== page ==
We disagree on how we do that. I have been a big proponent of the Affordable Care Act. I've always said it was a beginning and not an end and one of the major things we didn't accomplish was getting a public option which is a non-profit option where you can use the Medicaid or Medicare but it allows people to be covered and creates an option that does not involve private insurance.

I think that's a better way to go. I do not think that we should pick half of America off their current insurance in four years.

AXELROD: There's a debate that's erupting and it's going in two directions. One is focus on electability and then there's Elizabeth Warren, Berne Sanders making the argument for big bold structural change, Medicare for all and so on. You navigated around that debate to some degree on the debate stage. Do you think you need to draw those one more brightly here in Iowa?

BUTTIGIEG: I believe as much as anybody or more that we do need big and bold and transformative change. I also think that how bold you are is not always the exact same thing as how left you are and while I'm more progressive on a lot of these issues than some of the other Democrats.

And also have a view that I think would be considered moderate certainly compared to Bernie Sanders on some of these issues. To me it's not about finding the right dot on an ideological line because I think voters are less ideological than a lot of commentators think.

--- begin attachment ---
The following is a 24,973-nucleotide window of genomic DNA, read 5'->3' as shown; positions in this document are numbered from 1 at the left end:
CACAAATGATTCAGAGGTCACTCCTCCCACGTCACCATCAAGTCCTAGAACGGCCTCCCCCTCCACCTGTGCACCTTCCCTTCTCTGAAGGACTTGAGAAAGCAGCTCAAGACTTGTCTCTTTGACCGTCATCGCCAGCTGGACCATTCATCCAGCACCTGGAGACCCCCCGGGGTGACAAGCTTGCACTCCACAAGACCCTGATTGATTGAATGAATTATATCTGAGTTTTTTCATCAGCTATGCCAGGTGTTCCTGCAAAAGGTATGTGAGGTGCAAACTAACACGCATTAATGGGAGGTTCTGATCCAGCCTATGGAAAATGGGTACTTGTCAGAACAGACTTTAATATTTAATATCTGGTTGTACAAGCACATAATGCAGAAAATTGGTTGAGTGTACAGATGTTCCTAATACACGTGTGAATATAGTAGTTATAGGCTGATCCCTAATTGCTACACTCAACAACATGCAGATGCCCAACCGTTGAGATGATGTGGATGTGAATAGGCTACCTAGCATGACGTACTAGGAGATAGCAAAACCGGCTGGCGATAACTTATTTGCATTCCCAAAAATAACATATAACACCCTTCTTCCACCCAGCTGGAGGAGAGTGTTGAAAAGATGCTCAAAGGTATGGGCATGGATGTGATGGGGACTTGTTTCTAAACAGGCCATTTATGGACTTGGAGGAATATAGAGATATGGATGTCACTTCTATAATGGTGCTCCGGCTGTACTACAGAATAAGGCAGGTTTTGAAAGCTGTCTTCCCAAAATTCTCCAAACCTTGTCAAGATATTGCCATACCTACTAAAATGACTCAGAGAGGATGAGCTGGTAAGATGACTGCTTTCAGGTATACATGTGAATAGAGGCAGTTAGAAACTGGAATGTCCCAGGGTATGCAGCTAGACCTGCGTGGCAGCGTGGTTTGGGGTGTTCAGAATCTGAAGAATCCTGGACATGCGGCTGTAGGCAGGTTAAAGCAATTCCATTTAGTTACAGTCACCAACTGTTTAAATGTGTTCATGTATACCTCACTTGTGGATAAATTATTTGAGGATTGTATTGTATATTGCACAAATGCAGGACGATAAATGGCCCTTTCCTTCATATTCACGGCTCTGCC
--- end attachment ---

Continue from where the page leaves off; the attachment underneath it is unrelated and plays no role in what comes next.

I do think it's problematic if we can't explain better than we have, what it would mean to kick millions of people off the plans they've not. Even for people who aren't wild about the plans they've got. That's the idea of my proposal on Medicare for all who want it. I expect that people would gravitate toward the public plan.

But I'm proposing it in a way that people can make that choice for themselves.

HARRIS: We cannot and should not over simplify the issues and in an attempt to put them in some ideological category. Certainly that's not how I think about it. Again, I think about what wakes people up in the middle of the night. People want to know they're going to have healthcare and they don't have a $5000 deductible when they need to take their kids to the emergency room. People want to know that we're going to have a plan for helping them

get through the end of the month which is why I'm proposing for families that make less than $100,000 a year, they get a $6000 tax credit they can receive up to $500 a month. Why?

Because almost half of American families are $400 unexpected expense away from complete upheaval. These are the things that people want to know that we're focused on and I don't - I don't think that - I know in fact that when they're waking up in the middle of the night, they're not thinking about it through the lens of the party with which they registered to vote.